# Convert AbstractVector to Vector

What is a generic, idiomatic and performant method to convert an `AbstractVector` (which may have non-standard indexing) to a `Vector`?
I want to treat the `AbstractVector` as list of items to be “loaded” into a regular `Vector`.

``````MyConvert(A::AbstractArray{T}) where {T} = copy!(Vector{T}(undef, length(A)), A)
``````

Will this always work, and be most efficient?

Easier to do `Vector(A)`, for example:

``````julia> Vector(1:3)
3-element Array{Int64,1}:
1
2
3
``````

But in general I would urge you to avoid this conversion if you can — a different array type could easily be more efficient than a `Vector` for various specialized cases. For example, a range like `1:10^7` requires vastly less memory than a corresponding `Vector`. It is better to write generic code that works with any array type. The compiler will specialize your code for you on the actual argument type that is passed.

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I prefer `A[:]` or `[A...]` (for an arbitrary iterable object).

`A[:]` won’t convert to a `Vector`, if `A` is a `UnitRange` for example, and the argument splatting in `[A...]` will be very inefficient for larger sizes.

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`Vector(A)` doesn’t seem to work for OffsetArrays:

``````Julia-1.2.0> using OffsetArrays

Julia-1.2.0> A = OffsetVector([1,2,3], -1:1)
3-element OffsetArray(::Array{Int64,1}, -1:1) with eltype Int64 with indices -1:1:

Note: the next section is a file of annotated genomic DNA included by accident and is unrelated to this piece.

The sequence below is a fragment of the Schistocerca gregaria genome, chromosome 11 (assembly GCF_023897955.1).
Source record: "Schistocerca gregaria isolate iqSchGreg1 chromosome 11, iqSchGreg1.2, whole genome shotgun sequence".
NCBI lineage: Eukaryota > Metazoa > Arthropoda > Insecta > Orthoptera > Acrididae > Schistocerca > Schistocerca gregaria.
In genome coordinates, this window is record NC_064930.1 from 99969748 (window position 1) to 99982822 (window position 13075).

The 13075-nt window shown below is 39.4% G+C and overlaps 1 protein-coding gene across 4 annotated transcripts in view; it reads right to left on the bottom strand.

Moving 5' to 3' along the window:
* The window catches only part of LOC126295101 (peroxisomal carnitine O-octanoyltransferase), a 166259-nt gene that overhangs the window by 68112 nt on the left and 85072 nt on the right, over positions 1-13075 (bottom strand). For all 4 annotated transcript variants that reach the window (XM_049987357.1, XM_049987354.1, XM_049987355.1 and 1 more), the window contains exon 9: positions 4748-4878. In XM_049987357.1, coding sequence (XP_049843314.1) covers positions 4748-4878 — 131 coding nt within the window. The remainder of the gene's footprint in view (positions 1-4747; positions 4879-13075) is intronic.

1
2
3

Julia-1.2.0> Vector(A)
ERROR: BoundsError: attempt to access 3-element Array{Int64,1} at index [Base.IdentityUnitRange(-1:1)]
Stacktrace:
[1] throw_boundserror(::Array{Int64,1}, ::Tuple{Base.IdentityUnitRange{UnitRange{Int64}}}) at .\abstractarray.jl:538
[2] checkbounds at .\abstractarray.jl:503 [inlined]
[3] copyto!(::Array{Int64,1}, ::OffsetArray{Int64,1,Array{Int64,1}}) at .\multidimensional.jl:902
[4] Array{T,1} where T(::OffsetArray{Int64,1,Array{Int64,1}}) at .\array.jl:482
[5] top-level scope at REPL[7]:1
``````

whereas explicit copy to Vector does seem work:

``````Julia-1.2.0> copy!(Vector{Int}(undef, length(A)), A)
3-element Array{Int64,1}:
1
2
3
``````

Yes, this is a good point. I might have to rethink my implementation.

My usecase is for a “WeightedVector”, which returns values base on weights. In this case, it seemed appropriate for `values` to also be a `Vector` to match `weights`, so that the indices are the same (when `weight[i]` is selected, return `value[i]`).

``````struct WeightVector{W<:Real,V}
weights::Vector{W}
values::Vector{V}
sumWeights::W

function WeightVector{W,V}(weights::Vector{W}, values::Vector{V}) where {W<:Real,V}
length(weights) == length(values) || throw(ArgumentError("length of weights and values vectors must be equal"))
issorted(weights, rev=true) || throw(ArgumentError("weights must be sorted in descending order"))
return new(weights, values, sum(weights))
end
end
``````

I could perhaps change `values::Vector{V}` ----> `values::A where A<:AbstractVector`

These two things are not related at all — you can have two `AbstractVectors` with the same indices.

Incidentally, I would just check

``````axes(weights, 1) == axes(values, 1)
``````

to support generalized indexing.

Finally, you may be interested in

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